// Start and run the server
	router.Run("localhost:8080")
}

As you can see, we are loading env variables from the .env file. So, add your private key in this format:

PRIVATE_KEY=...

IMPORTANT: Using private keys as an env variable is vulnerable to attacks and is not the best practice. We are doing it in this guide for brevity, but we strongly recommend using a secret manager to store your private key.

IMPORTANT: Private Keys.
If you are using environment variables to store your private key (not recommended), never commit your private key to Git.

If you push your private key to GitHub, your wallet will be drained!

Now, let's create a handlers folder. Firstly I will create a common.go and add the following:

package handler

import (
	"os"

	"github.com/thirdweb-dev/go-sdk/v2/thirdweb"
)

func getContract() *thirdweb.NFTCollection {
	sdk := initSdk()
	collectionAddress := "0x9D6597681B67FF75034dA5CF4F5e01Ef64F478cF"

	contract, _ := sdk.GetNFTCollection(collectionAddress)

	return contract
}

func initSdk() *thirdweb.ThirdwebSDK {
	privateKey := os.Getenv("WALLET_PRIVATE_KEY")
	secretKey := os.Getenv("THIRDWEB_SECRET_KEY")

	sdk, err := thirdweb.NewThirdwebSDK("goerli", &thirdweb.SDKOptions{
		PrivateKey: privateKey,
		SecretKey:  secretKey,
	})
	if err != nil {
		panic(err)
	}

	return sdk
}

These are just some basic functions we will require often, so it's good to separate them into their own functions.

πŸ’‘
Make sure to update your contract address and network according to your deployed contract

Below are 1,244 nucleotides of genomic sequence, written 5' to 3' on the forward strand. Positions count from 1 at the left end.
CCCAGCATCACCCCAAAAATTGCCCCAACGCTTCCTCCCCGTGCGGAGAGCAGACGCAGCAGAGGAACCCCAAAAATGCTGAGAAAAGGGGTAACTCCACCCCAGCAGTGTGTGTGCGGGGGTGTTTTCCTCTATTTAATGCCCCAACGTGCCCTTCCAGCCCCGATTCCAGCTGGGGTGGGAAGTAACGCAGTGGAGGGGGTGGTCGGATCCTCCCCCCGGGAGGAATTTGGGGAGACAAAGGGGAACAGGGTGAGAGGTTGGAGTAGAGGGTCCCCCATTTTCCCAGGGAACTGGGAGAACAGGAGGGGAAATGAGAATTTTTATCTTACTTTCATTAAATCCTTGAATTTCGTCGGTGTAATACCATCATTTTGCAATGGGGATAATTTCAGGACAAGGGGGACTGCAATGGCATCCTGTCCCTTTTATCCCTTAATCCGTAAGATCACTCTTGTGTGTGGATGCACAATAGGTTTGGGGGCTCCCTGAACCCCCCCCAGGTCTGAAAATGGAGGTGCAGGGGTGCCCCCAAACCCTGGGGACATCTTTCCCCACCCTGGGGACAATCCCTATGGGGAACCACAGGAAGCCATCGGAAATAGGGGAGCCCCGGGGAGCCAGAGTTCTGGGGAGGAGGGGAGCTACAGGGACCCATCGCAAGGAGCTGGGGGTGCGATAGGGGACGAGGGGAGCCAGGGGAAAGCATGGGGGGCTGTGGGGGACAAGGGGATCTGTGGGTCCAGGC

We can now move on to the generate route. So, create a new file named generate.go in handlers and create an empty function like this:

package handler

import (
	"github.com/gin-gonic/gin"
)

func GenerateSignature(c *gin.Context) {

}

Let's use the function that we created earlier to get the contract like this:

contract := getContract()

We also need to get the address from the client so we will get that in the form of body, for that let's create a struct first:

type Body struct {
	Address string `json:"address"`
}

We can then use it in the function like this:

var address Body
c.BindJSON(&address)

We use this address to generate a payload for the signature mint which consists of the details of the NFT to mint:

payload := &thirdweb.Signature721PayloadInput{
		To:                   address.Address,
		Price:                0,
		CurrencyAddress:      "0x0000000000000000000000000000000000000000",
		MintStartTime:        0,
		PrimarySaleRecipient: "0x0000000000000000000000000000000000000000",
		Metadata: &thirdweb.NFTMetadataInput{
			Name:        "My NFT",
			Description: "This is my cool NFT",
			Image:       "https://gateway.ipfscdn.io/ipfs/QmXXjx3aJCs9W9mN35Aade6etSoceqMk8ykkasbB87MaLt/0.png",
		},
		RoyaltyRecipient: "0x0000000000000000000000000000000000000000",
		RoyaltyBps:       0,
	}

Finally, we can generate the signature and return it:

signedPayload, err := contract.Signature.Generate(context.Background(), payload)

	// Panic if error
	if err != nil {
		panic(err)
	}

	println(signedPayload)

	// return signed payload
	c.JSON(200, gin.H{
		"signedPayload": signedPayload,
	})

Head back to main.go and add this route:

router.POST("/generate", handler.GenerateSignature)

We will need to import the handler as well like this:

import (
	"fmt"
	handler "signature-mint/handlers"

	"github.com/gin-gonic/gin"